Collectively enforcing the results of democratic elections in Africa
ECOWAS, the AU, and UN Security Council Resolution 2337 (2017) – Part I
“When […] ECOWAS is united and the African Union is united, then it is possible for the Security Council to decide; it is possible for action to be taken, and it is possible for democracy, human rights, and the freedom of peoples to be defended.” – This was the UN Secretary-General’s upshot from the resolution of the recent electoral crisis in the The Gambia. The crisis had started to unfold towards the end of last year, following former President Yahya Jammeh’s refusal to accept the outcome of presidential elections held on 1 December 2016. Jammeh, who rose to power in 1994 by way of a coup against Gambia’s first president, Dawda Jawara, initially conceded electoral defeat to the opposition’s front-runner, Adama Barrow. Claiming ‘serious’ irregularities, he however reversed his decision a few days later and ordered the Gambian Armed Forces to take over the Independent Electoral Commission in Banjul.
Reportedly, Jammeh’s volte-face was primarily prompted by pressure from his entourage. Yet, the times they are a-changin’ (to quote last year’s Nobel laureate in literature), even for an archetypical African autocrat, who, in 2002, had pushed the National Assembly to remove the presidential term limit from the text of the constitution and, in recent years, gradually turned from more subtle to distinctly brutal forms of repression (see e.g. the May 2016 European Parliament Resolution on The Gambia). Following his move to reject the results of the 1 December elections, the relevant regional organizations, with support from the United Nations, swiftly began to set in motion a collective machinery that eventually would compel Gambia’s long-time leader to wave good-bye not only to his republican throne but also to his country of birth for good.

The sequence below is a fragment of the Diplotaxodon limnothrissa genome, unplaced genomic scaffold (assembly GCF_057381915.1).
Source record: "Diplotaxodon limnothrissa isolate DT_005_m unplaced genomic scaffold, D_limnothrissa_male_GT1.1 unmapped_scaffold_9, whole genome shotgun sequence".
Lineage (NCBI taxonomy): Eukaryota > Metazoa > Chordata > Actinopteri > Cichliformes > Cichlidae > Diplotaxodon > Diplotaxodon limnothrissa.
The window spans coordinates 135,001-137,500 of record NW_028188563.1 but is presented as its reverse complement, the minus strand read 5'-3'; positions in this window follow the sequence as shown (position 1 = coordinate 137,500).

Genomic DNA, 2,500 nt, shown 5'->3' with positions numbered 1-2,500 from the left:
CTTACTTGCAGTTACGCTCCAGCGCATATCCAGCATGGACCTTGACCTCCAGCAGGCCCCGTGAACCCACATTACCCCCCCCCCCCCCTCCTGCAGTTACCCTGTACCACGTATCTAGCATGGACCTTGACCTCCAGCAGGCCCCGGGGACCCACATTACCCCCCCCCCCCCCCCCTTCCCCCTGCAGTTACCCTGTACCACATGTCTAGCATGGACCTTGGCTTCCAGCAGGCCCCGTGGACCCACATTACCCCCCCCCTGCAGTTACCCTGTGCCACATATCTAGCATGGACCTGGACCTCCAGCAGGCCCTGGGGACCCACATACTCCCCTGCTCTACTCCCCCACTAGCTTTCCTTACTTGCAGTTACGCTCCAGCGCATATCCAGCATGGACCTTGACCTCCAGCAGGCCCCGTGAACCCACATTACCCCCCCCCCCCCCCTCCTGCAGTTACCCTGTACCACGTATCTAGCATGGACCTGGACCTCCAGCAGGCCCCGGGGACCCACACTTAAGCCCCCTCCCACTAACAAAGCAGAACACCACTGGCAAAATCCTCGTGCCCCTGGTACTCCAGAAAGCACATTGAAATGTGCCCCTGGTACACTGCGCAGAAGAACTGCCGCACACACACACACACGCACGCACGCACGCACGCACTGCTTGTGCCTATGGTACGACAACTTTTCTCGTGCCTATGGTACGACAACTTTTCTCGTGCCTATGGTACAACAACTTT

First Gear: ECOWAS
The ECOWAS Authority of Heads of State and Government (the leading body of the Economic Community of West African States) rebuffed President Jammeh’s volte-face at its 50th Ordinary Summit in a Communique of 17 December 2016 and demanded that President-elect Barrow “must be sworn in on 19 January 2017 in conformity with the Gambian constitution”. To add flesh to its demand, ECOWAS also professed to “take all necessary measures to strictly enforce the results of the 1 December elections”. Evidently, this terminology was not chosen coincidentally. As (fingers crossed!) most law school graduates would be able to recount, the phrase “all necessary measures” has come to be understood in international law, particularly the law of international organizations, as a normative code indicating the authorization of enforcement action, including the use of force.